Sebastopol Library Community Hub will open its doors until 10pm on Thursdays as part of a new program working to prevent vulnerable community members from losing their money on the pokies.
The Ballarat library is joining the Libraries After Dark program that is focused on engaging at-risk communities and those most vulnerable to social isolation in free community evening activities, as an alternative to gambling venues.
It is important we see gambling in a mental health light and see it as an addiction like any other.- Michaela Settle, Buninyong MP
Ballarat Libraries executive manager learning and community hubs Jenny Fink said she advocated for the program to be run in Sebastopol after she saw how night activities at Darebin Library provided a place of interaction for community members who were lonely at home.
"If this program keeps people from walking through the front door of a pokies venue and putting money into a machine, if it creates an inclusive place where they can connect with other people in the community who are also lonely, that would be brilliant," she said.
The Sebastopol Bowling Club, one of Ballarat's biggest gambling venues, is just 350 metres from the Sebastopol Library.
The 50 pokie machines at the bowling club took in $5.15 million in the 2018-2019 financial year, the fifth highest takings of the 14 pokies venues in Ballarat.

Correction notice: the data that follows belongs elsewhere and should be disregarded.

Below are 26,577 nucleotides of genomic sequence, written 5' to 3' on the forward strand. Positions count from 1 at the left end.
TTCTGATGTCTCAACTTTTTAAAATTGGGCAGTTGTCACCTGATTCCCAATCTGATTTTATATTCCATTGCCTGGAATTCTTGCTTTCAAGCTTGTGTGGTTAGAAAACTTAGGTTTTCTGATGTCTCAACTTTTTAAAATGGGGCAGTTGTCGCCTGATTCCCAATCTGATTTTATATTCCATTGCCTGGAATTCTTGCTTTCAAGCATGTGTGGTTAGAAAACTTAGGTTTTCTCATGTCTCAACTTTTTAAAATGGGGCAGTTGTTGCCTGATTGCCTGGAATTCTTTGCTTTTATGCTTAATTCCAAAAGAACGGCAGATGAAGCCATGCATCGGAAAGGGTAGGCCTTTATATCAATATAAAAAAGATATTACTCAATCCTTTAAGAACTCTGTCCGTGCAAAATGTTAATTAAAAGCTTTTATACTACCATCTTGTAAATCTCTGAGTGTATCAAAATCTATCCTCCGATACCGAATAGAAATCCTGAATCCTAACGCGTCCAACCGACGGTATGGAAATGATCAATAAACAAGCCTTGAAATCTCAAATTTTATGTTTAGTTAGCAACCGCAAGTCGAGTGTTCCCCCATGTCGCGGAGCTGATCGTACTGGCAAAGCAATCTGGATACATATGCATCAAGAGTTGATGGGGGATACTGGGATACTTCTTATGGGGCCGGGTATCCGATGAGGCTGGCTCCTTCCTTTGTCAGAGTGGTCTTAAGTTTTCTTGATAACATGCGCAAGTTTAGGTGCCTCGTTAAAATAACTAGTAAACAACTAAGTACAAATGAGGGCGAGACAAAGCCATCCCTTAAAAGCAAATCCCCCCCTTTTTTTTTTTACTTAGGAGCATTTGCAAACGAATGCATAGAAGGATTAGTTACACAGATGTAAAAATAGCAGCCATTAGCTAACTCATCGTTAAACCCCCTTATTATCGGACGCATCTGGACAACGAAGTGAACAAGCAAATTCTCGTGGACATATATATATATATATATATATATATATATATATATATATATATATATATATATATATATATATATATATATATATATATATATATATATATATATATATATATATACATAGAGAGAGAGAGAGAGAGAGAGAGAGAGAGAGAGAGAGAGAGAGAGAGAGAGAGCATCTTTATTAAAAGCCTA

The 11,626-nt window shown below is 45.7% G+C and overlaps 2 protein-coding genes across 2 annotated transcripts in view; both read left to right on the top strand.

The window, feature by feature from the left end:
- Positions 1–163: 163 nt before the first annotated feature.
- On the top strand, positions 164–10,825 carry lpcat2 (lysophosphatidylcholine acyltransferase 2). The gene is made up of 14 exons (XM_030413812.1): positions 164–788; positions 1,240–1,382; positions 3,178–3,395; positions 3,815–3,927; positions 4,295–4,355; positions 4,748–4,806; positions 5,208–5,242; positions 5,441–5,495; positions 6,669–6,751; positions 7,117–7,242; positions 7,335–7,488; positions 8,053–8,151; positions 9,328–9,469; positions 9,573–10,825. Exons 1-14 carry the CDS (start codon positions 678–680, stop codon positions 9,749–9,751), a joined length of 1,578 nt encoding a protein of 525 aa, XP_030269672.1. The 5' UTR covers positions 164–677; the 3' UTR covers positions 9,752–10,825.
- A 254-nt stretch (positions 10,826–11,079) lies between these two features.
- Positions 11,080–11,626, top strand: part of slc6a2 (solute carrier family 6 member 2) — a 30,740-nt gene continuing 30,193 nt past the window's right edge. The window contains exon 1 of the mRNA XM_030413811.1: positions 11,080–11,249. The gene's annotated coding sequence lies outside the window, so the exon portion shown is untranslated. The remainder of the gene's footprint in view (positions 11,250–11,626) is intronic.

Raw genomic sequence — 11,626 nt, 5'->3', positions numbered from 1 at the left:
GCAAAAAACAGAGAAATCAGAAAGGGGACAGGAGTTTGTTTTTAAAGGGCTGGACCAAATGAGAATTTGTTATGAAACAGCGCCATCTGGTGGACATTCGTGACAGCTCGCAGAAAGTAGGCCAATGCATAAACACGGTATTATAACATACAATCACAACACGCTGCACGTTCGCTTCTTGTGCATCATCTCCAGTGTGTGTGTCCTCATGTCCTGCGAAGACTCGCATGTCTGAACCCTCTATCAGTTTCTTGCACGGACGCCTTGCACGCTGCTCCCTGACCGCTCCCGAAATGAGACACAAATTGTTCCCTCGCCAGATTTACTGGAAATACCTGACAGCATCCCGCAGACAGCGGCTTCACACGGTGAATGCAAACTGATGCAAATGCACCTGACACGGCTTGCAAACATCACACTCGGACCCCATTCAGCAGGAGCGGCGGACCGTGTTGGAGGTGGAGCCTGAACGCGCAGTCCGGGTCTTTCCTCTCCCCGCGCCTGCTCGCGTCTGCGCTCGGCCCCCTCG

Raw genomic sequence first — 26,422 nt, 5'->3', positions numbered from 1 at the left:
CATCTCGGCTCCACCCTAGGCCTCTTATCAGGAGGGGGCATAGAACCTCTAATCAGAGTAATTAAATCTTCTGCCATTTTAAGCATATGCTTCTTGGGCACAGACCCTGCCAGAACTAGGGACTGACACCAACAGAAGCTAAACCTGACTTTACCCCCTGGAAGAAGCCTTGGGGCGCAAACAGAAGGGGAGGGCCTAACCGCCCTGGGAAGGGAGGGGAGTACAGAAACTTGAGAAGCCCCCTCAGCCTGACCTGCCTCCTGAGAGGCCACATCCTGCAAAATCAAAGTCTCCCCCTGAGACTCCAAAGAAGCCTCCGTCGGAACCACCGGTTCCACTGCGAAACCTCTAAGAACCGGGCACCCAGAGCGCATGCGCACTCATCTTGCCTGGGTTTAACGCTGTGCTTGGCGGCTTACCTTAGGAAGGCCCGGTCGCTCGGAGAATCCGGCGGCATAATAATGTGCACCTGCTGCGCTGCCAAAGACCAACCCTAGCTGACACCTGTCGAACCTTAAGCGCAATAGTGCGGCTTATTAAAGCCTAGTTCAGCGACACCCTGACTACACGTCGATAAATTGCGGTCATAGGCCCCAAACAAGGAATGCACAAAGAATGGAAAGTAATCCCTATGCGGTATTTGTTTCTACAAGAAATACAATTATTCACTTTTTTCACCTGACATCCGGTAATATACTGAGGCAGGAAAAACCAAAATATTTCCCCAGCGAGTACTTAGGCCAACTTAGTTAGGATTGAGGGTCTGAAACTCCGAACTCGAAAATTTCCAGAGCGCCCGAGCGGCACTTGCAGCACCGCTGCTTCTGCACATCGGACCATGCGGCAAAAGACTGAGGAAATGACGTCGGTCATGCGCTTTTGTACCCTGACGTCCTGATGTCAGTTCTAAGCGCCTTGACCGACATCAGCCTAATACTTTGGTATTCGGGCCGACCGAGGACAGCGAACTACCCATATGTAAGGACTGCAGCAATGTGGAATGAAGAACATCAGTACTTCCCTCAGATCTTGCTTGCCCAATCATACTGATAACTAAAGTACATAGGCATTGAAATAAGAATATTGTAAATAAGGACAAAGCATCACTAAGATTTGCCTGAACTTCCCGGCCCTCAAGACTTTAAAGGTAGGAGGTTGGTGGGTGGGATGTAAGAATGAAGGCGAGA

The Victorian government announced $64,000 would be provided to Sebastopol Library to run the Libraries After Dark program for two years on Tuesday, money part of an overall investment of $1 million to expand the program to 10 libraries throughout Victoria.
The Victorian Responsible Gambling Foundation first piloted the program at libraries in Moreland, Darebin, Hume and Whittlesea in 2017.
The expansion of the program to Ballarat comes after data released in July showed the the city's pokies losses had reached a record high.
Victorian Commission for Gambling and Liquor Registration data shows gaming patrons lost more than $57.54 million to electronic gaming machines in the City of Ballarat in the 2018/19 financial year, equating to $152,778 spent on the pokies per day.
City of Ballarat councillor Belinda Coates has been vocal in her opposition to the pokies.
She said she commended the Libraries After Dark program as a positive initiative promoting social inclusion in Ballarat, but said the state government needed to better regulate the gambling industry to make 'strong' and 'meaningful' change.
"The program does have a broad range of potential positive impacts, but it is likely have minimal impact in the big picture," Cr Coates said.
"The state government should be stepping in to regulate the industry, but unfortunately the state government has a conflict of interest because it receives tax from gaming machines."
The Ballarat Interagency Taskforce on Gambling has long advocated for the implementation of recommendations from the 2010 Gambling Productivity Commission including a maximum $1 bet, bans on cash withdrawals at venues and greater power for councils to reduce pokies numbers.
Meanwhile, Buninyong MP Michaela Settle told The Courier her focus was to create preventative models to address gambling and to address it in the context of mental health issues.
She said she had made a submission to the Royal Commission into Victoria's Mental Health System for gambling addiction to be considered in the same public health space as drug and alcohol addiction.